28 February 2024

On 5 December 2023, Indonesia’s House of Representatives passed the Second Amendment to the Electronic Information and Transactions Law of 2008 (“Second Amendment”) and on 2 January 2024, the President signed it into law as Law No. 1 of 2024. The first amendment to the Electronic Information and Transactions Law (“EIT Law”) was issued in 2016 and introduced key elements such as the concept of electronic system providers (“ESPs”), the right to be forgotten, the termination of access to illegal content, and clarification of criminal penalties.

The Second Amendment introduces significant changes to articles that had previously given rise to differing interpretations and public controversy. In addition, it aims to maintain the cleanliness, health, ethics, productivity, and fairness of Indonesia’s digital space. Its main objectives include ensuring legal certainty, protecting public interests, and preventing disruptions to public order that may be caused by misuse of information.

Some key changes are set out below.

Electronic certification service providers

The Second Amendment provides that electronic certification service providers (“ECSPs”) operating in Indonesia must be Indonesian legal entities domiciled in Indonesia. Foreign ECSPs were allowed prior to the Second Amendment but, from 2 January 2024, will generally not be allowed unless the service provided is a type of electronic certificate service not available in Indonesia.

An important addition in electronic certification is the introduction of a new clause on mutual recognition of electronic certificates between countries or between ECSPs. This recognition is subject to bilateral and multilateral cooperation agreements, a regulatory aspect that was previously lacking.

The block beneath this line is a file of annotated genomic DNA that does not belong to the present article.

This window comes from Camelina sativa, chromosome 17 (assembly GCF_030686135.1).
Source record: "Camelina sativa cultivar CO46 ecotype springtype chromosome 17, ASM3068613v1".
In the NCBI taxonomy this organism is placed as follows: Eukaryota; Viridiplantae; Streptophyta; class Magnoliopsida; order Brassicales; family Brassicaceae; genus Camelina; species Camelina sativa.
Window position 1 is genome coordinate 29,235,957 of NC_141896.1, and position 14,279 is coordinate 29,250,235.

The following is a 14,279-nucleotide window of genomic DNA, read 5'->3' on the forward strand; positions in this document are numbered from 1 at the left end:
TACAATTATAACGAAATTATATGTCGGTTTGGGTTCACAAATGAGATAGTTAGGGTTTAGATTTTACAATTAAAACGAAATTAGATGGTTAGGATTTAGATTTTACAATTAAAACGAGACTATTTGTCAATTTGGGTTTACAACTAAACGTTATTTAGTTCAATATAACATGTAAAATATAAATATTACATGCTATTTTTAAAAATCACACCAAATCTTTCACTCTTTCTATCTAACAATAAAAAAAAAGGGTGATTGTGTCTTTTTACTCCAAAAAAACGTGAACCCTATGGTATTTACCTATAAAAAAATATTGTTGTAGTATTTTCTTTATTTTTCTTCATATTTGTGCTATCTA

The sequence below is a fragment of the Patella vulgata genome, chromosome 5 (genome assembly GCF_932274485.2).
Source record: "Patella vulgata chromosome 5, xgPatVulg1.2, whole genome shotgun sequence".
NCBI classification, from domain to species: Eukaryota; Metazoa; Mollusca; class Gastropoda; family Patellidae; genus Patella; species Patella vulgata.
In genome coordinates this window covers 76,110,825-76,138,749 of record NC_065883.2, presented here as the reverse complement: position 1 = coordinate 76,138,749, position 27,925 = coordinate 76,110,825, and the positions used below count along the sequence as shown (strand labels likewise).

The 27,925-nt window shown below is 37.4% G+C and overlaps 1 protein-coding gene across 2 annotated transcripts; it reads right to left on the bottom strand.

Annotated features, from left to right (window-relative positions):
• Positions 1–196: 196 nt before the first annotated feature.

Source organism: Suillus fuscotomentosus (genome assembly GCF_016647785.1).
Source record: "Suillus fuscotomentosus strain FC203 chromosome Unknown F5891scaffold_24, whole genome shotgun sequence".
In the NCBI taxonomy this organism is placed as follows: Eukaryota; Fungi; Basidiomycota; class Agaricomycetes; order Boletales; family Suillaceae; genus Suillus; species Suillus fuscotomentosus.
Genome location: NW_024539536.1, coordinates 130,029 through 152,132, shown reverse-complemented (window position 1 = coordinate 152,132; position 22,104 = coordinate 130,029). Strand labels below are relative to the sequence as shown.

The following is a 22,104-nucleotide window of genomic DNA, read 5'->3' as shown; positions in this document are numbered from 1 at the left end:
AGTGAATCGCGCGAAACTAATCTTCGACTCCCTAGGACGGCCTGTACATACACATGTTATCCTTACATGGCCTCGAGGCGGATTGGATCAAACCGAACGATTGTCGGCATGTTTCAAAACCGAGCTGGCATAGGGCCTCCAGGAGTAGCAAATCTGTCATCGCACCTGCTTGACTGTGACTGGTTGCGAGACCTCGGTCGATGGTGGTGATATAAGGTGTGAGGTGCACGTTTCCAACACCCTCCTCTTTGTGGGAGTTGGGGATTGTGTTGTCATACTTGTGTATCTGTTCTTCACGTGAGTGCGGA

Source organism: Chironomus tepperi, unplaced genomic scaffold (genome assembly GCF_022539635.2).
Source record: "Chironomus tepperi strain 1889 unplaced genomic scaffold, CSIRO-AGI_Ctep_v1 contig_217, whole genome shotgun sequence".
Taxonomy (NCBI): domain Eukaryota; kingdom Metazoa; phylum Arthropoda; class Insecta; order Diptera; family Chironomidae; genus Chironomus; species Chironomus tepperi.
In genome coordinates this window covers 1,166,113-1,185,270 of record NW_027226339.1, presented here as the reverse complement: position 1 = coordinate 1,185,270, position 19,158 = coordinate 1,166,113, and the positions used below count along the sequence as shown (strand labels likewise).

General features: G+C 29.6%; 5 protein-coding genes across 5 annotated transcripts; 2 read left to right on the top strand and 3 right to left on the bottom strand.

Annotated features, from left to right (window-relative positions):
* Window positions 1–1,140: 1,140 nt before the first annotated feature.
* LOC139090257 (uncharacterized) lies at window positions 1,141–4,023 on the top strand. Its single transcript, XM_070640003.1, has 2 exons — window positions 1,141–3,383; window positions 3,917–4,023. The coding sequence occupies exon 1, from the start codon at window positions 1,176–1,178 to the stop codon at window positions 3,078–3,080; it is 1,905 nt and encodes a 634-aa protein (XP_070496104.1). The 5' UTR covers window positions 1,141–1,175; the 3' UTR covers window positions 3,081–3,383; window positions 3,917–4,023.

The Second Amendment adds additional clauses regarding the services offered by ECSPs, including electronic signatures, electronic seals, electronic time stamps, registered electronic delivery services, website authentication, preservation of electronic signatures and/or electronic seals, digital identity, and other services using electronic certificates.

Protection of children

The Second Amendment specifies that children accessing electronic systems should have their rights protected by the products, services, and features created and maintained by ESPs. This includes the protection of personal data, privacy, and the general well-being of children, including physical, mental, and psychological aspects, to prevent the misuse of electronic information. Violations of children’s rights by ESPs may result in administrative sanctions, including termination of access.

Electronic signatures and electronic contracts

Electronic transactions that pose a high level of risk to the parties involved now require the use of electronic signatures secured by electronic certificates - a new requirement that did not exist in the previous framework. An example of a high-risk transaction is financial transactions conducted without face-to-face interaction. The Second Amendment also deals with international electronic contracts.

Such contracts that use ESPs’ adhesion clauses must be governed by Indonesian law and use Indonesian dispute settlement mechanism in the event:

  • the users are from Indonesia and provide their consent from or within the Indonesian jurisdiction; or
  • Indonesian territory is either the place of performance, or the ESP’s place of business, or the place where the ESP conducts its activities.

Other amendments

The government must prevent the dissemination, use of electronic information, and documents whose content is prohibited. For example, the government can order ESPs to moderate content dangerous to the safety of the life or health of individuals or society, a matter not addressed in the previous law.

Other amendments concern criminal sanctions related to, among other things, decency, insult, defamation, blackmail/extortion, or threat, which refer to the provisions of the most recent Criminal Code. Other amended clauses are those relating to the dissemination of false and misleading information causing loss to consumers, threat, intimidation, and/or acts causing loss to other persons.